I recently picked up a free “2002 Michigan Relocation Guide, featuring Lenawee County” at a store. It contained a very neat, uncluttered county map. The reason it was so neat was half the towns in Lenawee were missing.

That’s right, Weston, Jasper, and Fairfield don’t appear on the map. Neither do Riga, Palmyra, Tipton or Ridgeway. Somehow, Clayton and Deerfield manage to retain their identities, but the other smaller towns are out of luck.

A person could get lost if they depended on this map for help. So if a wet, suspicious-looking trick-or-treater asks you for directions back to Lake Michigan, ask them a sports trivia question or two before you go ahead and help them out. Then call the Weekly World News.

    – Oct. 30, 2002 
  • Front.little Ball
    Fayette's Demetrious Whiteside (left)Skylar Lester attempt to keep the ball from going out of bounds during Morenci's recent basketball tournament for fourth and fifth grade teams. Morenci's Andrew Schmidt stands by.
  • Front.tug
    MORENCI pep rallies generally end with a tug of war. The senior class entry, shown above, did not advance to the finals. Griffin Grieder, Alaina Webster, Kyle Long and Jazmin Smith are shown at the front of the rope, giving it their best effort.
  • Accident
    FAYETTE resident Patricia Stambaugh, 64, was declared dead on the scene of a single-vehicle accident Friday morning south of Morenci. Rescue units were called around 9 a.m., but as of Tuesday, law enforcement officers had not yet determined the time of the accident. According to Ohio State Highway Patrol, Stambaugh was driving west on U.S. 20 when her Chevrolet Malibu traveled off the north side of the road and down a steep embankment, coming to rest in Bean Creek (Tiffin River).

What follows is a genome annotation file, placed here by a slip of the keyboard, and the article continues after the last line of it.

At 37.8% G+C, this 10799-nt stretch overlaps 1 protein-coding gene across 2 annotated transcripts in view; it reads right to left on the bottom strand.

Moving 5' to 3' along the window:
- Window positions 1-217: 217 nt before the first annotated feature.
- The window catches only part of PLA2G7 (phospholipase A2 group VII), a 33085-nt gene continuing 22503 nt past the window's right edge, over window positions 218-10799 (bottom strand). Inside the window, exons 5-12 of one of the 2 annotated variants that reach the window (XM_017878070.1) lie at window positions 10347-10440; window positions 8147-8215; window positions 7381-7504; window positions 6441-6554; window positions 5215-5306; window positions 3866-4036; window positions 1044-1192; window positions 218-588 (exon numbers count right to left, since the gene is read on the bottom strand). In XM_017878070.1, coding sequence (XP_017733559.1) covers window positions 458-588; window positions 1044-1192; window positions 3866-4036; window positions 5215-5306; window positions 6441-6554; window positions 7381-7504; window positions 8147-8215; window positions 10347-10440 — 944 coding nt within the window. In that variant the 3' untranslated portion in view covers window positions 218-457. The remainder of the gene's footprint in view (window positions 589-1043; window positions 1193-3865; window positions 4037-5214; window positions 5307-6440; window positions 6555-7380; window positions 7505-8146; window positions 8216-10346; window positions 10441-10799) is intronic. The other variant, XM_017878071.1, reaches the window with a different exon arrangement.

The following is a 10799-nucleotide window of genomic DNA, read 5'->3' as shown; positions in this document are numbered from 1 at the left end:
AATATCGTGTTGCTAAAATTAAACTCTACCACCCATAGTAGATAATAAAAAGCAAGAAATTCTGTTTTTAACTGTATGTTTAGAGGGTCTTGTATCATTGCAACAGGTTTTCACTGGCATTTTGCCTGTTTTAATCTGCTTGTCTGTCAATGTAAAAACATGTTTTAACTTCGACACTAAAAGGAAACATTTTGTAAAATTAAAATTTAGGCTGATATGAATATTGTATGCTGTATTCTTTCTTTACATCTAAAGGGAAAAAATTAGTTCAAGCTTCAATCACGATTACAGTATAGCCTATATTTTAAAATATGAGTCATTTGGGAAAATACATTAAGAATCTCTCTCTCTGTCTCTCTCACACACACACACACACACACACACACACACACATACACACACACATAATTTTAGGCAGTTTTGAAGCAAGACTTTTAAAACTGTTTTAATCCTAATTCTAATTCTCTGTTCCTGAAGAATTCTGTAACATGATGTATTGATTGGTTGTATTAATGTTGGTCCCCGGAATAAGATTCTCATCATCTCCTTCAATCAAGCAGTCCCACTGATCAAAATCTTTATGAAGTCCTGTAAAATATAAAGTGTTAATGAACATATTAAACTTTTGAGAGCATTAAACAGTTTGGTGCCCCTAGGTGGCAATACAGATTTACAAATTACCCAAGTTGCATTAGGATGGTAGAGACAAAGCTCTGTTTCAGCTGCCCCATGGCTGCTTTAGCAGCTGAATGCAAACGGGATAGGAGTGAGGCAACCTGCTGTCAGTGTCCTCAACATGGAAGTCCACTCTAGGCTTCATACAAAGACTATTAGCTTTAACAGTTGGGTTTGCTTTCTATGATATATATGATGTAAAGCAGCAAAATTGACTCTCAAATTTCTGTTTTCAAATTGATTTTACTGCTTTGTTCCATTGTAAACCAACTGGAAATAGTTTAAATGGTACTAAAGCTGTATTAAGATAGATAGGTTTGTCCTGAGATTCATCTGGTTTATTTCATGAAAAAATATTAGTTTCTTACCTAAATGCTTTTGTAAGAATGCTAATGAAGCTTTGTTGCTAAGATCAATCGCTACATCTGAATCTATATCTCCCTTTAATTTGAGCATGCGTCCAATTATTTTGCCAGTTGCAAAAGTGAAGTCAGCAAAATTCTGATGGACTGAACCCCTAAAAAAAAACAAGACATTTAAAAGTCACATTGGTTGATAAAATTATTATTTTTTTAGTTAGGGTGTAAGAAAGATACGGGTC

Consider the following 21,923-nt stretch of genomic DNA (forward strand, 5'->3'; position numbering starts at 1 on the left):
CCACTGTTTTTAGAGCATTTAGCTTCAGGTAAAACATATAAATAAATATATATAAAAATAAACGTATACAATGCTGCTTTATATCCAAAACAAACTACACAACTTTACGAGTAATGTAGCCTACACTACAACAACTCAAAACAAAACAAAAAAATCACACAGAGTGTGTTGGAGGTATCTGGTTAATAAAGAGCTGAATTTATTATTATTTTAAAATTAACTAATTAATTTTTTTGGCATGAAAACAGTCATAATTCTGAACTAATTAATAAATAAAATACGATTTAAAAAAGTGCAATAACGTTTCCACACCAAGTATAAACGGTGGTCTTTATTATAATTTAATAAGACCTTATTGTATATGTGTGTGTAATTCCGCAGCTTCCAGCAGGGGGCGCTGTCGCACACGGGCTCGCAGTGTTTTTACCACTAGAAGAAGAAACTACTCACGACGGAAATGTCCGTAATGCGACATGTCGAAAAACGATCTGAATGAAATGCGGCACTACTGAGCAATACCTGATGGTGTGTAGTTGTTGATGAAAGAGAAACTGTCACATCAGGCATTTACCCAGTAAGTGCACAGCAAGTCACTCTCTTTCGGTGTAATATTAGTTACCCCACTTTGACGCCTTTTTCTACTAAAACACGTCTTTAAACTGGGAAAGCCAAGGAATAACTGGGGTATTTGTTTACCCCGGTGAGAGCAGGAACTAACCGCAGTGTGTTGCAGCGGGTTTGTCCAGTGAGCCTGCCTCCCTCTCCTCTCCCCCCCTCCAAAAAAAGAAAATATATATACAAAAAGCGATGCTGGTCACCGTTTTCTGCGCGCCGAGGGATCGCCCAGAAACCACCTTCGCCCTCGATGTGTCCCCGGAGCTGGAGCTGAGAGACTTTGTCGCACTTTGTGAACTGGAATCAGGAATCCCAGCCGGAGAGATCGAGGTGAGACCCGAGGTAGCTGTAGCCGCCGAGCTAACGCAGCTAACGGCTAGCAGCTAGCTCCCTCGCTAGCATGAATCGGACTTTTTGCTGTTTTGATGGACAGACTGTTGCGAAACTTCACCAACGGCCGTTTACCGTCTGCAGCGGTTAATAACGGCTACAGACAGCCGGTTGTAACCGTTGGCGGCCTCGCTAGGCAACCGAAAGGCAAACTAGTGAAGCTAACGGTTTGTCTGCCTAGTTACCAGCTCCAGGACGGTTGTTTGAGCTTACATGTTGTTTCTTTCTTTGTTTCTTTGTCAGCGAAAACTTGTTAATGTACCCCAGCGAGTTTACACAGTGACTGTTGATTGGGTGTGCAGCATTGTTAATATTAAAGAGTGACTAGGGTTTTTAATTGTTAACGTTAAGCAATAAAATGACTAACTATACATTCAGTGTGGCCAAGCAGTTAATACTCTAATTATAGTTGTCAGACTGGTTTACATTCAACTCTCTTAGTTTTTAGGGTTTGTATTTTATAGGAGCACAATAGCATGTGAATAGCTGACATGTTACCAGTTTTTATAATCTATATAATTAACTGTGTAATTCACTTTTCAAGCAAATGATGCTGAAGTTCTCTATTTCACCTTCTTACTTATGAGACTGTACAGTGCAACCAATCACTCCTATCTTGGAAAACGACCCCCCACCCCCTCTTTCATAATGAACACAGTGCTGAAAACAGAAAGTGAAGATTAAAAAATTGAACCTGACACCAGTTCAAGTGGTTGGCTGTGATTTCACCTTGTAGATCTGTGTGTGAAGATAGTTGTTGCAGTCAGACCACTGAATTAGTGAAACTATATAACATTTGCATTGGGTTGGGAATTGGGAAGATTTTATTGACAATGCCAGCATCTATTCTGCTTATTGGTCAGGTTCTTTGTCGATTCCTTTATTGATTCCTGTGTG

• Athletic Fields
    SPORTS COMPLEX—Fayette’s outdoor athletic facilities will include three ball fields for summer recreation leagues at the southwest corner of the school. The baseball and softball fields, along with the running track, will be constructed on the east side of the school. Outdoor athletic fields were not part of the new school project from 2007, but voters approved a $1.4 million levy for a school addition and the sports fields last August. Both projects are scheduled to be complete by July 20.
  • Front.teacher Leading
    PRESCHOOL MUSIC—Fayette band director Jeffrey Dunford spends the last half hour of the day leading the full-day preschool class in musical activities. Additional photos are on page 7 of this week’s Observer.
  • Front.F.band
    TROMBONISTS Jake Myers (left) and Max Baker perform Friday at the annual Senior Citizens Luncheon at Fayette High School. The National Honor Society and the FFA chapter teamed up to serve a meal to area seniors and to provide musical entertainment. Both the school band and choir performed. Additional photos are on page 7 of this week’s Observer.
  • Front.poles
    MOVING EAST—Utility workers continue their slow progress east along U.S. 20 south of Morenci. New electrical poles are put in place before wiring is moved into place.